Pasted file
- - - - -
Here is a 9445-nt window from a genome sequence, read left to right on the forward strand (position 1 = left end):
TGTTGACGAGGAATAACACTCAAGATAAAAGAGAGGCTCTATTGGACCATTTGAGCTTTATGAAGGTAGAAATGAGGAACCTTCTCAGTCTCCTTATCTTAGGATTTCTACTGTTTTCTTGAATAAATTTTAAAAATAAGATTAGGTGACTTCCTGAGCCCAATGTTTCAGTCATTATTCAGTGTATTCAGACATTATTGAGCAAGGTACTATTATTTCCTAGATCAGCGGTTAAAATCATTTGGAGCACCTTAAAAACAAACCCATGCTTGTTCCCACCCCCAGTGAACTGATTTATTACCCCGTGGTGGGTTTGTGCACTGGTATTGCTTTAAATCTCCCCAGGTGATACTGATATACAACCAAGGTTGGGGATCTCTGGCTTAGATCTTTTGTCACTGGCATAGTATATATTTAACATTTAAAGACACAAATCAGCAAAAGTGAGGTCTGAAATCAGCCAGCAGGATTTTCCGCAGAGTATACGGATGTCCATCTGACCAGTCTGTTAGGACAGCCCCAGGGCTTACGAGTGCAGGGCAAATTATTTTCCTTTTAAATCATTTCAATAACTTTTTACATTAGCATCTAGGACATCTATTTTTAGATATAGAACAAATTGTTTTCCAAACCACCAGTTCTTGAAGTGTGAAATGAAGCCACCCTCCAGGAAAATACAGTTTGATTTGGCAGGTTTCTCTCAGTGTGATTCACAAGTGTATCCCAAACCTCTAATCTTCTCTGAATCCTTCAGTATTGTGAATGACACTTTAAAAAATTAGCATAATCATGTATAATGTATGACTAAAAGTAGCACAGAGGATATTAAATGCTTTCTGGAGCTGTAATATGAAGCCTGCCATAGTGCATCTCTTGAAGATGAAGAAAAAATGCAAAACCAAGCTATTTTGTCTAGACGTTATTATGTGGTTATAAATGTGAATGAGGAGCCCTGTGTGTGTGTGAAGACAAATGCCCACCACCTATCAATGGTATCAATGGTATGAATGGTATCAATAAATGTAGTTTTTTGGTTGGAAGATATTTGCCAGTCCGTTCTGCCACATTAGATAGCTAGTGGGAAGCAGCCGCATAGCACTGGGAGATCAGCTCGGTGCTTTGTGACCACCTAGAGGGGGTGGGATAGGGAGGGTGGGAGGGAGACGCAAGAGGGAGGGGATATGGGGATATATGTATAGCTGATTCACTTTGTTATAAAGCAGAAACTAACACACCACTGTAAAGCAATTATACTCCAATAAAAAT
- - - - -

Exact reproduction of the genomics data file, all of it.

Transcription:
Here is a 9445-nt window from a genome sequence, read left to right on the forward strand (position 1 = left end):
TGTTGACGAGGAATAACACTCAAGATAAAAGAGAGGCTCTATTGGACCATTTGAGCTTTATGAAGGTAGAAATGAGGAACCTTCTCAGTCTCCTTATCTTAGGATTTCTACTGTTTTCTTGAATAAATTTTAAAAATAAGATTAGGTGACTTCCTGAGCCCAATGTTTCAGTCATTATTCAGTGTATTCAGACATTATTGAGCAAGGTACTATTATTTCCTAGATCAGCGGTTAAAATCATTTGGAGCACCTTAAAAACAAACCCATGCTTGTTCCCACCCCCAGTGAACTGATTTATTACCCCGTGGTGGGTTTGTGCACTGGTATTGCTTTAAATCTCCCCAGGTGATACTGATATACAACCAAGGTTGGGGATCTCTGGCTTAGATCTTTTGTCACTGGCATAGTATATATTTAACATTTAAAGACACAAATCAGCAAAAGTGAGGTCTGAAATCAGCCAGCAGGATTTTCCGCAGAGTATACGGATGTCCATCTGACCAGTCTGTTAGGACAGCCCCAGGGCTTACGAGTGCAGGGCAAATTATTTTCCTTTTAAATCATTTCAATAACTTTTTACATTAGCATCTAGGACATCTATTTTTAGATATAGAACAAATTGTTTTCCAAACCACCAGTTCTTGAAGTGTGAAATGAAGCCACCCTCCAGGAAAATACAGTTTGATTTGGCAGGTTTCTCTCAGTGTGATTCACAAGTGTATCCCAAACCTCTAATCTTCTCTGAATCCTTCAGTATTGTGAATGACACTTTAAAAAATTAGCATAATCATGTATAATGTATGACTAAAAGTAGCACAGAGGATATTAAATGCTTTCTGGAGCTGTAATATGAAGCCTGCCATAGTGCATCTCTTGAAGATGAAGAAAAAATGCAAAACCAAGCTATTTTGTCTAGACGTTATTATGTGGTTATAAATGTGAATGAGGAGCCCTGTGTGTGTGTGAAGACAAATGCCCACCACCTATCAATGGTATCAATGGTATGAATGGTATCAATAAATGTAGTTTTTTGGTTGGAAGATATTTGCCAGTCCGTTCTGCCACATTAGATAGCTAGTGGGAAGCAGCCGCATAGCACTGGGAGATCAGCTCGGTGCTTTGTGACCACCTAGAGGGGGTGGGATAGGGAGGGTGGGAGGGAGACGCAAGAGGGAGGGGATATGGGGATATATGTATAGCTGATTCACTTTGTTATAAAGCAGAAACTAACACACCACTGTAAAGCAATTATACTCCAATAAAAAT